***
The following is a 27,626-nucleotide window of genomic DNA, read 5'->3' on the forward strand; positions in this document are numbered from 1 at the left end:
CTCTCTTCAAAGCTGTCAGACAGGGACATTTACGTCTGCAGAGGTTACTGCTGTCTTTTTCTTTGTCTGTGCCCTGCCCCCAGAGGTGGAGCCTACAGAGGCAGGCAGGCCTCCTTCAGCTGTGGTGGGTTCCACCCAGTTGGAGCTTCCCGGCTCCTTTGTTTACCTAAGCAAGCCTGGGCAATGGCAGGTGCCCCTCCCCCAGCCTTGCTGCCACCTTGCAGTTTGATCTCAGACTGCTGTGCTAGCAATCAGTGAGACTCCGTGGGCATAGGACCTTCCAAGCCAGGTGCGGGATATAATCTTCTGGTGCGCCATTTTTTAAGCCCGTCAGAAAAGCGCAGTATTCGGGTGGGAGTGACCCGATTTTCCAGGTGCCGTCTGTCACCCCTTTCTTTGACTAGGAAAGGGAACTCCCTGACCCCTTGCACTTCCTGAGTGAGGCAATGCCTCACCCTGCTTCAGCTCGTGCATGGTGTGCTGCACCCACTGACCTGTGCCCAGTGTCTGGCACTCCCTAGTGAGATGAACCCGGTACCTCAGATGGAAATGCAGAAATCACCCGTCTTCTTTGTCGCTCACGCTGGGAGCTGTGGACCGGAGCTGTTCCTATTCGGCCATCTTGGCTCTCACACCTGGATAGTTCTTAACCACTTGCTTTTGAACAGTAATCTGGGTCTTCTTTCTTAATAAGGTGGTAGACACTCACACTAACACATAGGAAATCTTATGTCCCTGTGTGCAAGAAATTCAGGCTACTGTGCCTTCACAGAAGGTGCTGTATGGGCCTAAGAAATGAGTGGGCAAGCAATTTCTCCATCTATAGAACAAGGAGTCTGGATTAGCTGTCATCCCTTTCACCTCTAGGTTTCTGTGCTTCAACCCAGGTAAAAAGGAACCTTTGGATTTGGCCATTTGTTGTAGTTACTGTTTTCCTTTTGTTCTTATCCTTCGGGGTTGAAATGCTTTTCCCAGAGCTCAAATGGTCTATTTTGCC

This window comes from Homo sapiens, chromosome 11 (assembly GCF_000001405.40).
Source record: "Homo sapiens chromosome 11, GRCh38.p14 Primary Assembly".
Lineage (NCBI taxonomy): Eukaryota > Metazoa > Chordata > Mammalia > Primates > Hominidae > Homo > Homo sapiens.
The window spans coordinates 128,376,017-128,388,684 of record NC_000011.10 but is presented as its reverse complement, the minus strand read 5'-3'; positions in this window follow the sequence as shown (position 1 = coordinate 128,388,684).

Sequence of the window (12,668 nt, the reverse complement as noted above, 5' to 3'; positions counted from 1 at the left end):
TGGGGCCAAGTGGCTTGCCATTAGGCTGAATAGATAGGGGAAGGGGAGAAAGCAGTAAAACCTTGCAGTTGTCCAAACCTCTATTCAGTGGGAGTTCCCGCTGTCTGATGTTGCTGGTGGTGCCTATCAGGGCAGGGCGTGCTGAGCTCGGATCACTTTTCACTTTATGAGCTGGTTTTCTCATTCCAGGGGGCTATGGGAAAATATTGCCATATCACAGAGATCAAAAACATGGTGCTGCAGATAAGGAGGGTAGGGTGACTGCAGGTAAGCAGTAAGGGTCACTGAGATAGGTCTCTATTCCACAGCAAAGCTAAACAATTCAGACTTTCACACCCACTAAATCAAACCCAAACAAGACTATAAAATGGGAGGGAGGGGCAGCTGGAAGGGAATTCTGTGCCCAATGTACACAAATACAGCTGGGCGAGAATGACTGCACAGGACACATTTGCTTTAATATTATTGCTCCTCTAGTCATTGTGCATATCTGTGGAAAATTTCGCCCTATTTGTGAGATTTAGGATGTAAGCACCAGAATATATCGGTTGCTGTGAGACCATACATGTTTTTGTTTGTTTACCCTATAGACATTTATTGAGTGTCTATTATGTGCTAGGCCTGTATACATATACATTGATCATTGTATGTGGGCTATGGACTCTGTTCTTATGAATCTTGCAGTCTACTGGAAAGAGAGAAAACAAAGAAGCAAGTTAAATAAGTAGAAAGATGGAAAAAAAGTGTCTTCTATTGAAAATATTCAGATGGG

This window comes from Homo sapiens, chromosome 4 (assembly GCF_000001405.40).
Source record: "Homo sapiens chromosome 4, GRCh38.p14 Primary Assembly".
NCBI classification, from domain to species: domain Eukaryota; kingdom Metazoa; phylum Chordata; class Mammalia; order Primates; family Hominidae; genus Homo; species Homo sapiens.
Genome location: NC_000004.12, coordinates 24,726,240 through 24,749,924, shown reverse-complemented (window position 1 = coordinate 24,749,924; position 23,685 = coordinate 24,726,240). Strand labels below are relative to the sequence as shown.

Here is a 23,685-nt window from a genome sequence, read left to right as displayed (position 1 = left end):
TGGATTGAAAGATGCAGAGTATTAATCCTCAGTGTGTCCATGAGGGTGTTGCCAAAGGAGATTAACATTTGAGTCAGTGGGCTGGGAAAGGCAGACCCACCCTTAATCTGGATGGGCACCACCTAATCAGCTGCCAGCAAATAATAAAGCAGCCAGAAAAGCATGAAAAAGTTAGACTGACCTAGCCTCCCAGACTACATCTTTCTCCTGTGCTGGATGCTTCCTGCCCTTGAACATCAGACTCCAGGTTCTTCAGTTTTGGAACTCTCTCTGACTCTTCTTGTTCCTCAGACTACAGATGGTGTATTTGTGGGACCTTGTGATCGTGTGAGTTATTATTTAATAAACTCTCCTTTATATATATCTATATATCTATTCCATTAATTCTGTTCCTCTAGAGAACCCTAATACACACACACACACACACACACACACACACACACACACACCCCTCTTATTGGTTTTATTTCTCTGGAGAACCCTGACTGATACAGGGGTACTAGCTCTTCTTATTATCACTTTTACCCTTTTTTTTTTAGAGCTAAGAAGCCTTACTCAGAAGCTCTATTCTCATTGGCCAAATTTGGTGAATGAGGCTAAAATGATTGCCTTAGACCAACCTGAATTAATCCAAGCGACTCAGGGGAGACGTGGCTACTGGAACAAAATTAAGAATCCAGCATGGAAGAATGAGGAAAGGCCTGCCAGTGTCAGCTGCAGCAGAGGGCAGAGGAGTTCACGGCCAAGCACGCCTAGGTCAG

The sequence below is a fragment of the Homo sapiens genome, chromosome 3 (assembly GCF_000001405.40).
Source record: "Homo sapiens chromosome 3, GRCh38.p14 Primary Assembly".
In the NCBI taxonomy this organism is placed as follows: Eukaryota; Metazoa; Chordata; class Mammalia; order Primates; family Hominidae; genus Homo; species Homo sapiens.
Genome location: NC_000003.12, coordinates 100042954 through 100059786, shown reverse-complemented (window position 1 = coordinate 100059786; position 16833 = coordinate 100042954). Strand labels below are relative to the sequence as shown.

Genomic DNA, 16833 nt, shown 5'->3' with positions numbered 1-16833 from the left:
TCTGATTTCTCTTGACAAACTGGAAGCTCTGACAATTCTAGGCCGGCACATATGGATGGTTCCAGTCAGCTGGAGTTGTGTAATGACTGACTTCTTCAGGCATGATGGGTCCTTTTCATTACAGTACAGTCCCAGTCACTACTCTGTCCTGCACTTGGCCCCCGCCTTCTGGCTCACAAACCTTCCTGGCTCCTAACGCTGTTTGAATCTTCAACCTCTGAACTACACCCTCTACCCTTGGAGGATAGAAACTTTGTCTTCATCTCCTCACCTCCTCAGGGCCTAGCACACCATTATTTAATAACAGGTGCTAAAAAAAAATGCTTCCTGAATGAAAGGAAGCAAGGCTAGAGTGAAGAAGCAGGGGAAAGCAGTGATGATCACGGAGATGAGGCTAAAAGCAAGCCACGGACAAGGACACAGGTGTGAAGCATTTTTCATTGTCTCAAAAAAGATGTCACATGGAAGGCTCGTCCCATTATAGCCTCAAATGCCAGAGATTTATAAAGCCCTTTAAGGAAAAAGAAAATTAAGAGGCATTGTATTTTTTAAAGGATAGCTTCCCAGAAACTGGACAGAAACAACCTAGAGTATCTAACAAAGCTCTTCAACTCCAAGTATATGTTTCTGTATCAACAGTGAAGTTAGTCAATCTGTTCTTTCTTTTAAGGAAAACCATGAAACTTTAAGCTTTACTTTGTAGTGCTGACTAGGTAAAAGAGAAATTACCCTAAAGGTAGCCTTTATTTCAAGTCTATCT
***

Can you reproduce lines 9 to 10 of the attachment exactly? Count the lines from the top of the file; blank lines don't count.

This window comes from Homo sapiens, chromosome 4 (assembly GCF_000001405.40).
Source record: "Homo sapiens chromosome 4, GRCh38.p14 Primary Assembly".